Tag Archives: Project Ploughshares

Elizabeth May accepts right-wing billionaire’s debate

images-1It is great that Elizabeth May wants to debate foreign policy issues, but why would the Green Party leader want to participate in an event designed and controlled by an organization funded by right-wing capitalists who profit from the super exploitation of poor people and countries across the planet?

In recent days Munk Debates has repeatedly run a Facebook ad calling on individuals to pressure other party leaders to agree to their debate. It notes, “thank you Elizabeth May and Andrew Scheer for accepting our invitation to participate in the Munk federal election debate on foreign policy. Help us convince Jagmeet Singh and Justin Trudeau to take part in the debate by visiting our website. Email Jagmeet Singh and Justin Trudeau. More debates = more democracy.”

Generally, political debates do reflect vibrant democracy but that is not necessarily the case when the forum was set up and financed by one of Canada’s richest and most right-wing capitalists. Through his Aurea Foundation, Peter Munk, the founder of rapacious global mining firm Barrick Gold, established Munk Debates a decade ago. Peter’s son Anthony Munk is on the committee overseeing the debate series.

Set up to promote Peter Munk’s vision of the world, the Aurea Foundation has doled out millions of dollars to right-wing think tanks such as the Fraser Institute, Canadian Constitution Foundation and Frontier Centre for Public Policy.

Now deceased, Peter Munk espoused far-right political views. In 1997 he publicly praised dictator Augusto Pinochet for “transforming Chile from a wealth-destroying socialist state to a capital-friendly model that is being copied around the world” while two years later the Canadian Jewish News reported on a donation Munk made to an Israeli University and speech in which he “suggested that Israel’s survival is dependent on maintaining its technological superiority over the Arabs.” In 2006 he attacked leftist Bolivian president Evo Morales and the next year wrote a letter to the Financial Times comparing Venezuelan president Hugo Chavez to Hitler. In a March 2011 Globe and Mail interview Munk dismissed criticism of Barrick’s security force in Papua New Guinea by claiming “gang rape is a cultural habit” in that country and he responded to a 2014 Economist question about whether “Indigenous groups appear to have a lot more say and power in resource development these days” by saying “globally it’s a real problem. It’s a major, major problem.”

In the lead-up to the 2015 election 50,000 individuals and 175 group signed a petition calling for a debate on women’s issues. It never happened, but in a sign of how “money talks” in politics, a Munk foreign policy debate did. And the questions asked were in line with the debate sponsor’s worldview.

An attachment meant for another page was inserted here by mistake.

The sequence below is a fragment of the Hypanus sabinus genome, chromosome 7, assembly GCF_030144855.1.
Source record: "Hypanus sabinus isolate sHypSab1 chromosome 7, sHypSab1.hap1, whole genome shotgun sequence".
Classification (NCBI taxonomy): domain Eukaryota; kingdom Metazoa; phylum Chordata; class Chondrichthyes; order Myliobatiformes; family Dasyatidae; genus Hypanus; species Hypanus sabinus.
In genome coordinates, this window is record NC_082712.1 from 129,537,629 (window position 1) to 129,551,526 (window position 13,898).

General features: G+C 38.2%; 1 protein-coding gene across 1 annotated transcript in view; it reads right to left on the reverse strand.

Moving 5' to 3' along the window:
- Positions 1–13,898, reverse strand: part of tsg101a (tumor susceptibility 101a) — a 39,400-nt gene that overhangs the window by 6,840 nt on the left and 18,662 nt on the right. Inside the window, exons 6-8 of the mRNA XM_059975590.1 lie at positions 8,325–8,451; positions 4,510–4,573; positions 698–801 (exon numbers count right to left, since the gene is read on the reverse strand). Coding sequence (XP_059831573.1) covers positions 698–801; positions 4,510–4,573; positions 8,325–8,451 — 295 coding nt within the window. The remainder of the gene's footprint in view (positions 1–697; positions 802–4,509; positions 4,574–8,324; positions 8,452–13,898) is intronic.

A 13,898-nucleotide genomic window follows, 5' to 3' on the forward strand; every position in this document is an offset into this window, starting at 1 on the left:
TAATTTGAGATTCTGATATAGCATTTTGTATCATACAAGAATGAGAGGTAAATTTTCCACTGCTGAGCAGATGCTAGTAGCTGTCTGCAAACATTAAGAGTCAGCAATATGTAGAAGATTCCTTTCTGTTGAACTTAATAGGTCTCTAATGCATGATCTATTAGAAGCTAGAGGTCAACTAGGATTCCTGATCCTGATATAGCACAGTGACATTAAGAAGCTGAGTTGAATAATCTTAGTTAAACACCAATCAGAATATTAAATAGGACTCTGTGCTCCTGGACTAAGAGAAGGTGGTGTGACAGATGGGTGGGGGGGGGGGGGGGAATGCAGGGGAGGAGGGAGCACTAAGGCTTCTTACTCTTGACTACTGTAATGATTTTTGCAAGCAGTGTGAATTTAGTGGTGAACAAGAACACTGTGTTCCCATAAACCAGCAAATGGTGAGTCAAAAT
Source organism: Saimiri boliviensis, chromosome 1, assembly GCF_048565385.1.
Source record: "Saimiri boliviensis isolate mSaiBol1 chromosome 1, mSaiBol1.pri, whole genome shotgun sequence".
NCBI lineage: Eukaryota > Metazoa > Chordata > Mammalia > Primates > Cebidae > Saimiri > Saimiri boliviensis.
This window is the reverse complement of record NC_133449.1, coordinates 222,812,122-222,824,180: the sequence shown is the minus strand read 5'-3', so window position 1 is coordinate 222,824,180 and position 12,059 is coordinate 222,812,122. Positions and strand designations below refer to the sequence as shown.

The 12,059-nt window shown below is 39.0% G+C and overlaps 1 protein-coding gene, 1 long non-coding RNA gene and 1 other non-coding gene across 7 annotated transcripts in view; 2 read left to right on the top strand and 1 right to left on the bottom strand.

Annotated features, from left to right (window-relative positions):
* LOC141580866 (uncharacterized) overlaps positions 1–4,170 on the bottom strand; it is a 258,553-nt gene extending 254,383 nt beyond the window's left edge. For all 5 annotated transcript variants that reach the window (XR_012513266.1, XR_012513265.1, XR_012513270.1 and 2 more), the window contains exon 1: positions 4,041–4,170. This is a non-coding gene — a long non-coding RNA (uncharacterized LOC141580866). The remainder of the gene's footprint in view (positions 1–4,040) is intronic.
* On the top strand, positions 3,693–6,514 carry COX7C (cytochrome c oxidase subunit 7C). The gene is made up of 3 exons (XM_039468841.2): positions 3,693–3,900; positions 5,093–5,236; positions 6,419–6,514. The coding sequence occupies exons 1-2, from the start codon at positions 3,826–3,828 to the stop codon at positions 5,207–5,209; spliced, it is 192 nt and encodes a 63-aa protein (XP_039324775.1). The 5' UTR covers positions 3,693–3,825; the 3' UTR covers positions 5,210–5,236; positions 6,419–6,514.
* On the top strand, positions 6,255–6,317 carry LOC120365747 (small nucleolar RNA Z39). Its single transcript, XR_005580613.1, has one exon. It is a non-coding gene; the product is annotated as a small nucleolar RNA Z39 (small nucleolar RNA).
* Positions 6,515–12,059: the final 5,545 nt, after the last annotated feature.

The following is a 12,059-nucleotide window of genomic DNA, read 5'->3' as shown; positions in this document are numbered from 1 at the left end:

This election tens of thousands have called on CBC to hold a climate change debate, but it has yet to be scheduled. Instead, the Conservatives, who would rather not discuss the environment, and the Greens have agreed to another debate organized by a billionaire’s foundation.

There are two ways to look at May’s participation in the Munk Debate.

  • Having been excluded from previous election debates, she is simply keen to partake in these forums and is sincerely committed to an exchange of ideas.
  • And/or, May’s decision to participate in this right wing circus means she is comfortable participating in the Munk Debate because she shares much of their foreign policy outlook. (I detailed this in “Green leader May supports same old pro-imperialist foreign policies.”)

To avoid reinforcing this impression, May could have conditioned her participation in the debate on the Rideau Institute or Project Ploughshares playing a role in determining the questions or co-sponsoring the debate.

While it is good May is willing to debate international issues, the devil is in the details. And if one of those details is committing to the interests of billionaire capitalists, banks and mining companies, instead of ordinary people around the globe, then the Green Party leader is just another establishment politician.

Comments Off on Elizabeth May accepts right-wing billionaire’s debate

Filed under Green Party

Let’s build the kind of Left that demands Canada withdraw from NATO

Even the father of Medicare, Tommy Douglas, fell victim to NATO propaganda.

Final in a four-part series on the 70th anniversary of the North Atlantic Treaty Organization.

The first two installments discussed how NATO was set up to blunt the European  left and to enable global  dominance while the third focused on NATO’s role in spurring conflict  and military spending. This article details the Left’s relationship with NATO.

The Co-operative Commonwealth Federation (CCF), the NDP’s predecessor, backed NATO. In early 1949 the National Council of the party announced, “the CCF  believes that Canada should support and join a North Atlantic security pact.” At its 1950 convention the party passed a resolution supporting NATO and, in coded reference to his aggressive response to its opponents, long time party secretary David Lewis writes, “the NATO  issue did not disappear. It had to be dealt with at every subsequent convention, and always produced one of the most heated debates.” Army Captain and party advisor Desmond Morton describes the battle over a compromise resolution on military alliances at the NDP’s founding convention in 1961. The motion to abandon NORAD, but stay in NATO, was “subjected  to a bitter, emotional attack from the floor. As they had done in so many CCF conventions, [MJ] Coldwell, [Tommy] Douglas and Lewis came to the microphones to hammer back the unilateralists.”